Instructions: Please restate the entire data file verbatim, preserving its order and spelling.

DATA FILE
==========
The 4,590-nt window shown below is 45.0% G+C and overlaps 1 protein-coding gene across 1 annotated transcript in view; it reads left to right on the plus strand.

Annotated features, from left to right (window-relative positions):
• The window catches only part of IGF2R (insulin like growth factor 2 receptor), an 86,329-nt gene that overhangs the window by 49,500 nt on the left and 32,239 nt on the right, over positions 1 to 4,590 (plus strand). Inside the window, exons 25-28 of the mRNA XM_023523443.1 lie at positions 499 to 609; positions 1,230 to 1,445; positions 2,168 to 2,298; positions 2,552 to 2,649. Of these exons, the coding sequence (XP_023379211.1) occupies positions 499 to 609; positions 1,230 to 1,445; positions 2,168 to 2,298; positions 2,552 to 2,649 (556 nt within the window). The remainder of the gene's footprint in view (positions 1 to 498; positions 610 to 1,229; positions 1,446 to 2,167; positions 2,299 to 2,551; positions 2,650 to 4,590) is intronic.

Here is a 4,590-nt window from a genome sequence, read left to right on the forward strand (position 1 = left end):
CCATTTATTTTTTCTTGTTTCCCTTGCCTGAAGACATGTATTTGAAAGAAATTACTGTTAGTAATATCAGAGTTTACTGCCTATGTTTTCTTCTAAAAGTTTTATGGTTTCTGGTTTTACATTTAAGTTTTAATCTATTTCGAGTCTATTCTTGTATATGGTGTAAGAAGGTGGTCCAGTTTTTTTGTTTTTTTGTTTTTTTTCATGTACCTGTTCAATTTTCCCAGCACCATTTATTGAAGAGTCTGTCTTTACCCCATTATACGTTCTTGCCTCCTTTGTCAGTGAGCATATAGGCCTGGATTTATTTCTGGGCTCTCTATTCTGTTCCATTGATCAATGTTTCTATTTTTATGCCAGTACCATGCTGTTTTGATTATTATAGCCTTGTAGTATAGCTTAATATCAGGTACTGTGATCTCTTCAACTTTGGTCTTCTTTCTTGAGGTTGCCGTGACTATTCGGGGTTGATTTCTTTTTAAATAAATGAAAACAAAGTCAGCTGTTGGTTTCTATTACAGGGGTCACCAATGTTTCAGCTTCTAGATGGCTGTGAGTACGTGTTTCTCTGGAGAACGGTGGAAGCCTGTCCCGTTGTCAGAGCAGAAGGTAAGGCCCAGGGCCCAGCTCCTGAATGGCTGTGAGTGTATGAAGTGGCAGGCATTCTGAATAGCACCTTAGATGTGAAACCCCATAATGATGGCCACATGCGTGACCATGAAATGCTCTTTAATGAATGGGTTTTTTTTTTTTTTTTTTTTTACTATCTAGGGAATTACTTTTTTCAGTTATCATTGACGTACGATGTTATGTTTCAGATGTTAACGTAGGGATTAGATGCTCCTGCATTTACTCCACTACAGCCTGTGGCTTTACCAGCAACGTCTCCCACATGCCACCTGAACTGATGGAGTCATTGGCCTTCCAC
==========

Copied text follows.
The 4,590-nt window shown below is 45.0% G+C and overlaps 1 protein-coding gene across 1 annotated transcript in view; it reads left to right on the plus strand.

Annotated features, from left to right (window-relative positions):
• The window catches only part of IGF2R (insulin like growth factor 2 receptor), an 86,329-nt gene that overhangs the window by 49,500 nt on the left and 32,239 nt on the right, over positions 1 to 4,590 (plus strand). Inside the window, exons 25-28 of the mRNA XM_023523443.1 lie at positions 499 to 609; positions 1,230 to 1,445; positions 2,168 to 2,298; positions 2,552 to 2,649. Of these exons, the coding sequence (XP_023379211.1) occupies positions 499 to 609; positions 1,230 to 1,445; positions 2,168 to 2,298; positions 2,552 to 2,649 (556 nt within the window). The remainder of the gene's footprint in view (positions 1 to 498; positions 610 to 1,229; positions 1,446 to 2,167; positions 2,299 to 2,551; positions 2,650 to 4,590) is intronic.

Here is a 4,590-nt window from a genome sequence, read left to right on the forward strand (position 1 = left end):
CCATTTATTTTTTCTTGTTTCCCTTGCCTGAAGACATGTATTTGAAAGAAATTACTGTTAGTAATATCAGAGTTTACTGCCTATGTTTTCTTCTAAAAGTTTTATGGTTTCTGGTTTTACATTTAAGTTTTAATCTATTTCGAGTCTATTCTTGTATATGGTGTAAGAAGGTGGTCCAGTTTTTTTGTTTTTTTGTTTTTTTTCATGTACCTGTTCAATTTTCCCAGCACCATTTATTGAAGAGTCTGTCTTTACCCCATTATACGTTCTTGCCTCCTTTGTCAGTGAGCATATAGGCCTGGATTTATTTCTGGGCTCTCTATTCTGTTCCATTGATCAATGTTTCTATTTTTATGCCAGTACCATGCTGTTTTGATTATTATAGCCTTGTAGTATAGCTTAATATCAGGTACTGTGATCTCTTCAACTTTGGTCTTCTTTCTTGAGGTTGCCGTGACTATTCGGGGTTGATTTCTTTTTAAATAAATGAAAACAAAGTCAGCTGTTGGTTTCTATTACAGGGGTCACCAATGTTTCAGCTTCTAGATGGCTGTGAGTACGTGTTTCTCTGGAGAACGGTGGAAGCCTGTCCCGTTGTCAGAGCAGAAGGTAAGGCCCAGGGCCCAGCTCCTGAATGGCTGTGAGTGTATGAAGTGGCAGGCATTCTGAATAGCACCTTAGATGTGAAACCCCATAATGATGGCCACATGCGTGACCATGAAATGCTCTTTAATGAATGGGTTTTTTTTTTTTTTTTTTTTTACTATCTAGGGAATTACTTTTTTCAGTTATCATTGACGTACGATGTTATGTTTCAGATGTTAACGTAGGGATTAGATGCTCCTGCATTTACTCCACTACAGCCTGTGGCTTTACCAGCAACGTCTCCCACATGCCACCTGAACTGATGGAGTCATTGGCCTTCCAC